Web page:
The designers, brands sourcing professionals and strategists within the fashion industry are currently searching for a means to make more sustainable decisions in a world that is more global each day. Many efforts to accomplish this task are either driven my marketing or based on data that is not easy to communicate. This study will dig deeper into the stories of professionals along the supply chain to find out what actions can be performed to spur lasting change and transformation based on insights from the doers, innovators and entrepreneurs that are making impactful change.
As a case study in how existing supply chains can pivot to more sustainable practices this this study will incorporate findings from professionals across sectors including but not limited to: agriculture, sourcing, processing, design, corporate social responsibility (CSR) and legislation. In order to keep the sample size manageable and retrieve meaningful data, this study will focus on an emerging industry that is currently being built in the United States: Hemp textiles. This industry has a unique opportunity to build sustainable and modern infrastructure on top of existing solution models. The hope is that these findings can be used to improve other, less sustainable systems.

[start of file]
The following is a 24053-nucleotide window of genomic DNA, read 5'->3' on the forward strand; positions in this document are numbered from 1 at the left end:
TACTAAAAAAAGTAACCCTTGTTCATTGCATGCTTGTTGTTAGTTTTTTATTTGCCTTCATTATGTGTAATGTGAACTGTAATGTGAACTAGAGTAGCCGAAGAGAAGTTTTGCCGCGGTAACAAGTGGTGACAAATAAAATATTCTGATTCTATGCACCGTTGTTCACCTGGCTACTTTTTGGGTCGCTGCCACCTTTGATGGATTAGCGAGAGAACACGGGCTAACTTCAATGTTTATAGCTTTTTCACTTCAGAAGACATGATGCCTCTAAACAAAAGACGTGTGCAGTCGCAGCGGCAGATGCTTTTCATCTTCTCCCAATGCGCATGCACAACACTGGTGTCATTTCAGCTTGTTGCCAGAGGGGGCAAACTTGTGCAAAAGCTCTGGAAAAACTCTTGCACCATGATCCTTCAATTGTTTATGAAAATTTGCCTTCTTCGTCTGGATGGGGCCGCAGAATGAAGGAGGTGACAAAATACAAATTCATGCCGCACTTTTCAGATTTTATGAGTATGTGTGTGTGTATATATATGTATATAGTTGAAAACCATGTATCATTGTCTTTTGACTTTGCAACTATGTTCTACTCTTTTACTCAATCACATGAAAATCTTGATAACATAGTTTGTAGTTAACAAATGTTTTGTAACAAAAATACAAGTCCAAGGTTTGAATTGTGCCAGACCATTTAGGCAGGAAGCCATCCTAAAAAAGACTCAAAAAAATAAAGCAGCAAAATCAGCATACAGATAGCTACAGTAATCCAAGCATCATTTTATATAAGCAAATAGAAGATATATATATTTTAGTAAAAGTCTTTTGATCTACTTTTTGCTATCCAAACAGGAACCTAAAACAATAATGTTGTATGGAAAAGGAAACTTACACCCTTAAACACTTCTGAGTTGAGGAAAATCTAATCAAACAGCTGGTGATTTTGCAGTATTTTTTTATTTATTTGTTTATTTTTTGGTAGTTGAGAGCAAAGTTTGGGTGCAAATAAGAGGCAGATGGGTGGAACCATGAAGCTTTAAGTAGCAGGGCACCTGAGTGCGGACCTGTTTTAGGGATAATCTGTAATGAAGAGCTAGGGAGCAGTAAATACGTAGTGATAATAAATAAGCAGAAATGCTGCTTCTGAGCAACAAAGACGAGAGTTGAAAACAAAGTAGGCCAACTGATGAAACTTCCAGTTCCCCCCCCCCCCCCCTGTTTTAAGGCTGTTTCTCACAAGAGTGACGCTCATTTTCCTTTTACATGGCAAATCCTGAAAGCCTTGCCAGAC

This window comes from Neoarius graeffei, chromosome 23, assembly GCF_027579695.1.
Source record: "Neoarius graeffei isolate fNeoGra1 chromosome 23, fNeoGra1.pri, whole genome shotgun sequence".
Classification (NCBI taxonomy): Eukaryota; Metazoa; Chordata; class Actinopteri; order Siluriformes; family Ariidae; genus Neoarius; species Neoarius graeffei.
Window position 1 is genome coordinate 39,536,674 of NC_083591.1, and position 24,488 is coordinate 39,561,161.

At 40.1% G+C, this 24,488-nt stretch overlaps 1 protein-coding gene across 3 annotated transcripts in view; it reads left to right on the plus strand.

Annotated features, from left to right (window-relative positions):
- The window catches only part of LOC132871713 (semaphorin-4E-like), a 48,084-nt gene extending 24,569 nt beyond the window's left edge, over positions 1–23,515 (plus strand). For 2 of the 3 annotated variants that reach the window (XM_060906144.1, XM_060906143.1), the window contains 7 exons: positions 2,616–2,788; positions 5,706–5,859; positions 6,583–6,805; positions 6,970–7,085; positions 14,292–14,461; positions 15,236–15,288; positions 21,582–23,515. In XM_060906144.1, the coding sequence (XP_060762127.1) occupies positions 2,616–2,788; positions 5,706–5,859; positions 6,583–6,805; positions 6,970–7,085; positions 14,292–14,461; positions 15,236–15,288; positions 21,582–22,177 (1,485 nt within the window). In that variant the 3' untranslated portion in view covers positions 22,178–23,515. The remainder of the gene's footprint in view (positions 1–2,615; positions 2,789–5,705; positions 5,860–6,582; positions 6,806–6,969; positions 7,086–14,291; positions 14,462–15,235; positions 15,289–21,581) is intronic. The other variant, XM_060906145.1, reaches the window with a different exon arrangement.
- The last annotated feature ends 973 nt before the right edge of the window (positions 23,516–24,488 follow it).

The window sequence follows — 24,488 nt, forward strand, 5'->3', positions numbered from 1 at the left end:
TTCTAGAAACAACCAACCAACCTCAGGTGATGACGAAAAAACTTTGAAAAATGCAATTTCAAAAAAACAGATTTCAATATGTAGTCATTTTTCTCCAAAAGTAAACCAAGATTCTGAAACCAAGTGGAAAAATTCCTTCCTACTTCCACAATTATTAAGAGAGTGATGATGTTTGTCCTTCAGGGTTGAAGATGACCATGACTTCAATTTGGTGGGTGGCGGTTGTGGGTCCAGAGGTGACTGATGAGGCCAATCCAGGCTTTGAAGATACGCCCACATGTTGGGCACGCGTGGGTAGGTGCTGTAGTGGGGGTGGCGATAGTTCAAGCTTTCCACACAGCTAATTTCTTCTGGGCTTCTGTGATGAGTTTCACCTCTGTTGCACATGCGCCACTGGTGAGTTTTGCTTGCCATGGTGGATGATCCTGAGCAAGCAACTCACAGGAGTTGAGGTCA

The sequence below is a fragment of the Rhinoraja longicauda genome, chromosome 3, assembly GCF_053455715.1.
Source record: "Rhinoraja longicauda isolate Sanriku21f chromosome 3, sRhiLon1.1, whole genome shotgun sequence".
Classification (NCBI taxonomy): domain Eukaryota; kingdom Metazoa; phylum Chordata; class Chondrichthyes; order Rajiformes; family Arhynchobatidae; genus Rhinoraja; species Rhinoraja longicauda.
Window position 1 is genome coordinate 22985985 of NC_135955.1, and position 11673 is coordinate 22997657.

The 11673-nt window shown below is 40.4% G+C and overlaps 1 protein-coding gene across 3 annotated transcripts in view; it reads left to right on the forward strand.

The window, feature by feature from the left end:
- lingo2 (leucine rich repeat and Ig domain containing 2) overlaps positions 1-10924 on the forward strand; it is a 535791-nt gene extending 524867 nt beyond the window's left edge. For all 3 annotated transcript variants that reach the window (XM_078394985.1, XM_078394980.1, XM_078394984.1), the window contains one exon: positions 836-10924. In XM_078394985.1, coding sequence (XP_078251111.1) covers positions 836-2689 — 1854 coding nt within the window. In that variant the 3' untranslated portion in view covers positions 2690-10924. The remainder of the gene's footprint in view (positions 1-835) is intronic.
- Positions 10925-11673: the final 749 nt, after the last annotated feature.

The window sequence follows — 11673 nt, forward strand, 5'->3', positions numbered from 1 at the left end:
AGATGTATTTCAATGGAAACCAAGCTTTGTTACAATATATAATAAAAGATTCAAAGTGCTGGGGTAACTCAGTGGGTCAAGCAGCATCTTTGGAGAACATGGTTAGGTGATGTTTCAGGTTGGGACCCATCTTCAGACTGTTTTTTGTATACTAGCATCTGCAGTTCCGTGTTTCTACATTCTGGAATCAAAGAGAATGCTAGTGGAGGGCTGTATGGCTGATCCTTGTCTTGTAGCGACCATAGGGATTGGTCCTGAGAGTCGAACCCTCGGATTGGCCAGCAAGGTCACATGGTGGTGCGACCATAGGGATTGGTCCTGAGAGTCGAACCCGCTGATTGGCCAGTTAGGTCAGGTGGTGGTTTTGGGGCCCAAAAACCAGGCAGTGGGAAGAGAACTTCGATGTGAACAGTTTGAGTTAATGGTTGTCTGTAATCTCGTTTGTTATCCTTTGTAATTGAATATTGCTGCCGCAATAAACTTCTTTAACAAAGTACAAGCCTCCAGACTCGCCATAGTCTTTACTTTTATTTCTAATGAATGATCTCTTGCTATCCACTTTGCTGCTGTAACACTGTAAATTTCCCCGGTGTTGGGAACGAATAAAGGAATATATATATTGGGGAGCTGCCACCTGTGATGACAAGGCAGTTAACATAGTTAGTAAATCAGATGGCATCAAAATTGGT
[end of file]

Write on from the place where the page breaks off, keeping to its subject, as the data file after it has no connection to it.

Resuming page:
Preliminary findings indicate that this work is already in progress, however strategic shifts from the top down could help to support the development of many innovative but fledgling enterprises across the country. Legislation has emerged as a double edged sword. It seems to be hindering large scale growth in its vague language and tendency to change unexpectedly while also providing a risky environment that is effectively protecting small businesses from the inevitable arrival of “Big Agriculture” and all of the problematic practices that come with it.